Mastering is the final step between the recording studio and the manufacturing plant. It is where the tracks are optimized for level and EQ, Giving your recordings Clarity, Depth and Punch. In today’s music market place, mastering is more important than ever and it’s critical to have a mastering job that makes your CD compete with other commercial releases. Don’t leave this critical step to an amateur!
The bottom line is results! I will listen to your mix and analyze what is needed, setting a plan for where it needs to be. My goal is to Master your music to the highest possible fidelity so that it stands out from the crowd and sounds the way you intended it to sound… “Clean, Clear, Loud and Punchy!”
Apple Digital Masters
Studio-quality sound. For everyone.
Apple Digital Masters combines cutting-edge technology, industry-leading best practices, and the best available artist master recordings to bring listeners an unrivaled streaming audio and digital download experience.
What has changed?
All Mastered for iTunes content will now be badged as Apple Digital Masters in the iTunes Store.
There will be new editorial featuring in Apple Music for Apple Digital Masters content.
What do I need to do for a master to be considered for Apple Digital Masters?
- The mastering house or engineer must be on our providers list. (HDQTRZ is on this list)
- The source for the master must start in high resolution. (≥44.1 kHz/24 bit)
- The masters must be auditioned using Apple’s encoders. (This is largely about setting an appropriate level that doesn’t clip the encoder.)
- The delivered master must also be in high resolution (≥44.1 kHz/24 bit). Delivered files should be at the original sample rate of the project (i.e. please don’t SRC higher sample rates.)
- Although Apple Music or iTunes doesn’t reject masters for particular amounts of clipping, audible clipping caused by excessive levels to the encoder may be reason for tracks to not be badged as Apple Digital Masters.
I will get you the sound you hear on the radio, played in the clubs and sold in the stores…Guaranteed!
CALL TO SCHEDULE YOUR MASTERING SESSION WITH
GRAMMY JUDGE EARLE HOLDER
PHONE: 404 643-8213
Frequently Asked Question
I want to make sure that everything is going according to plan when you are editing my CD. Is it ok to be there for the editing? Most studios I have talked to have the nerve to make you pay extra if you want to sit in the control room with them. They claim it’s a slower process if you’re in the room with them.
Mastering sessions are done privately. If you insist on being present for the mastering session an additional rate will be charged. We have found that the client is unable to discern the subtle changes that are made during the mastering process and sometimes poses a distraction.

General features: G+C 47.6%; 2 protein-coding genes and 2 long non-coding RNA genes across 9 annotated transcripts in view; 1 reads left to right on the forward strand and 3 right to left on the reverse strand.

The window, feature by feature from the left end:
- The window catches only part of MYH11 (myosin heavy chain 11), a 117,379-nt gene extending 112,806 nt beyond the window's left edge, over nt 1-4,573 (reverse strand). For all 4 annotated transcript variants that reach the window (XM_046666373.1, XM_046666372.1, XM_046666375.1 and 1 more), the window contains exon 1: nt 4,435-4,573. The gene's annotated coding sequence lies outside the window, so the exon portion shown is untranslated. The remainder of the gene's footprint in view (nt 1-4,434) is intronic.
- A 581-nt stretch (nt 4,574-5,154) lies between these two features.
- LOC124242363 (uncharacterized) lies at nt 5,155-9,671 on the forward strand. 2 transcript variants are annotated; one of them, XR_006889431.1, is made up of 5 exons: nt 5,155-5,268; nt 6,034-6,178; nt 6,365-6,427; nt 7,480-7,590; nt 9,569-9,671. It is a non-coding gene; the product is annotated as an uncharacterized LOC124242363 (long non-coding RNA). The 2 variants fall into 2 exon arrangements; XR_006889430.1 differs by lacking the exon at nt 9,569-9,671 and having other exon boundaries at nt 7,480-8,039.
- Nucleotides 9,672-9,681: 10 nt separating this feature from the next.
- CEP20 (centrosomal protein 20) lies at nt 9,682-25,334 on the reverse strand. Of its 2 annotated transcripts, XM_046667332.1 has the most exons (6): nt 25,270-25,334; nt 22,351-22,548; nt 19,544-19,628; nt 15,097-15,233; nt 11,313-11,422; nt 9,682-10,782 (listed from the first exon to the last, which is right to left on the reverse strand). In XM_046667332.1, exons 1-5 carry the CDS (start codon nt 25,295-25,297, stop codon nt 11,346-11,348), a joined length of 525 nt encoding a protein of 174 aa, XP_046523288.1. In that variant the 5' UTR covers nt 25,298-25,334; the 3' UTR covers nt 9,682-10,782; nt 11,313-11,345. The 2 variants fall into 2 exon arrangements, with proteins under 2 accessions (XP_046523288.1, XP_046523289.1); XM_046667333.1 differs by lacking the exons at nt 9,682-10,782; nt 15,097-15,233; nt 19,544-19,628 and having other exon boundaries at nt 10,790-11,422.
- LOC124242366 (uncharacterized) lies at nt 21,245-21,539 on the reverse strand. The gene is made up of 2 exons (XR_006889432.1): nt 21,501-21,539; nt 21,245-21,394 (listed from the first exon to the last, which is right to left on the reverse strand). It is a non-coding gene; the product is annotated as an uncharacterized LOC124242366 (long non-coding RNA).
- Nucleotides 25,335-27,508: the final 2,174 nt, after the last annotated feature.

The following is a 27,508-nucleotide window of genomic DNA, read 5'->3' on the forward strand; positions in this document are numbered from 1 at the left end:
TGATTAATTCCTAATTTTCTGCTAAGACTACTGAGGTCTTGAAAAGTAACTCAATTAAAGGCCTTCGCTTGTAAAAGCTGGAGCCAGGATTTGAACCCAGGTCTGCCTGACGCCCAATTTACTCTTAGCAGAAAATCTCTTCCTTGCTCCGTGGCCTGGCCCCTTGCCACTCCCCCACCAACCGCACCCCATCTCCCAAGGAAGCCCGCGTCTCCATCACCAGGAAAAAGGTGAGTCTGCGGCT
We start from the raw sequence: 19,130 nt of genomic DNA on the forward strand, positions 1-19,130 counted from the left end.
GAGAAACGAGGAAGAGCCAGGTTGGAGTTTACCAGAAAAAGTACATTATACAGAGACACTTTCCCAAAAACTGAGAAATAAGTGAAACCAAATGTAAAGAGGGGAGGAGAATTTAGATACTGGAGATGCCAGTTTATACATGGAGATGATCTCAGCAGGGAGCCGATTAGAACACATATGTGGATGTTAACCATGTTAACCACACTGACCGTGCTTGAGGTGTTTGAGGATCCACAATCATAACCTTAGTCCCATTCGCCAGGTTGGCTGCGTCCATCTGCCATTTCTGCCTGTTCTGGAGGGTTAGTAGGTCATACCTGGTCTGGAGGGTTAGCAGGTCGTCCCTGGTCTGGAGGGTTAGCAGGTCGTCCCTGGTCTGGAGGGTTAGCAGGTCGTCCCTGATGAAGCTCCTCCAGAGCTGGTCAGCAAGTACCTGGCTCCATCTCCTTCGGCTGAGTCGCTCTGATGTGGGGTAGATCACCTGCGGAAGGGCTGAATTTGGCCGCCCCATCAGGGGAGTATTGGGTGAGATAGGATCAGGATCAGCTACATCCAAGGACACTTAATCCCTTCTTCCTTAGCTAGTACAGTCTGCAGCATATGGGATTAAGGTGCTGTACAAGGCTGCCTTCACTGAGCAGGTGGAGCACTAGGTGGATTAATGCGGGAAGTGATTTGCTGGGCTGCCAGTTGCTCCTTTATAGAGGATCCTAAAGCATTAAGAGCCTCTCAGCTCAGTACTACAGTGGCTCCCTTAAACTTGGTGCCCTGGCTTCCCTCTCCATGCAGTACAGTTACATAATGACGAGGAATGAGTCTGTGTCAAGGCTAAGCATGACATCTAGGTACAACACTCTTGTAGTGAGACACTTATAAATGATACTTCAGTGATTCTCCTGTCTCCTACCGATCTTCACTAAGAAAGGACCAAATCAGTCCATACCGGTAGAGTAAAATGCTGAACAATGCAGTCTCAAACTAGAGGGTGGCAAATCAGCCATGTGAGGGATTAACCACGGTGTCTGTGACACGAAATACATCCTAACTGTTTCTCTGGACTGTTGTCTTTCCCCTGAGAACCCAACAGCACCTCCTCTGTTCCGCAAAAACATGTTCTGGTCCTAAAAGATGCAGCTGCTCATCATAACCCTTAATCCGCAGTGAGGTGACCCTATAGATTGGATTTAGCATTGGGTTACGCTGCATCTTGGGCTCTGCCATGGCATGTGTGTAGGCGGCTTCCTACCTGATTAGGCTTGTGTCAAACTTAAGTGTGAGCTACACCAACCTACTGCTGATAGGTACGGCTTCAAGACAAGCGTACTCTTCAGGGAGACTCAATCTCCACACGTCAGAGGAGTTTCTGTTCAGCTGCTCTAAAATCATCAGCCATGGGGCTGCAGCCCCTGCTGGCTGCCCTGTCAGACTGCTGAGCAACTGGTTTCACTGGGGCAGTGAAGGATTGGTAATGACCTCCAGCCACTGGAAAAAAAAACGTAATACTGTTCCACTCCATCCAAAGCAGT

At HDQTRZ Digital Studios it is our policy to do what is best for the job, and it is of equal concern to make sure the customer is pleased. If that means that you have to be present for editing then by all means you may be there. I have to warn you that it is a “slow, boring process” to the untrained.
I have done a great deal of jobs where I have 5-6 people staring at my back. I don’t really like to work this way, but I will if that is what you really want.
Honestly though, it detracts from my attention because I end up explaining why I am doing things as much as doing them. It can disrupt the proper focus and can affect the end result to some extent.
It is a slower process when the client sits in, and I can understand why a studio might charge extra for this. This is because, without exception, the client gets in the way and makes the engineer’s job much harder. Normally the engineer sits, analyzes, and continually tries things and makes adjustments. With the client present there is a lot of unnecessary chatter that adds time and might possibly result in distracting the engineer from something crucial. It really comes down to the syndrome of not being able to work with undivided attention while you have someone staring over your shoulder.
It isn’t a matter of time as much as effort. Heck, I make more money when the client sits in because it takes twice as long. But the real issue is that the engineer needs to work harder to see beyond the over-the-shoulder phenomenon of the client sitting there. Also, as just stated, all it takes is a split second to miss a glitch that could end up your master because of explaining what is going on at a given moment to the client. Generally, this is why there is the attitude that for this, the engineer deserves to be paid more.
Generally I would say that it is best to stay away from your mastering sessions if you want the best results. Besides, it isn’t something you want to see anyway. It’s like watching your own surgery. The last word is that if you aren’t pleased with the results we produce, they will be corrected until you are satisfied. Your satisfaction is guaranteed.
I usually take several attempts at working out the best sound, resting my ears in between, and always coming back to it fresh. Working with a customer and doing it all in one session is not as productive.
Mastering is meant to be the last place where you can impartially make beneficial changes and fix mistakes. Members of the crew are usually not objective as to what needs to be done by this stage in the recording process.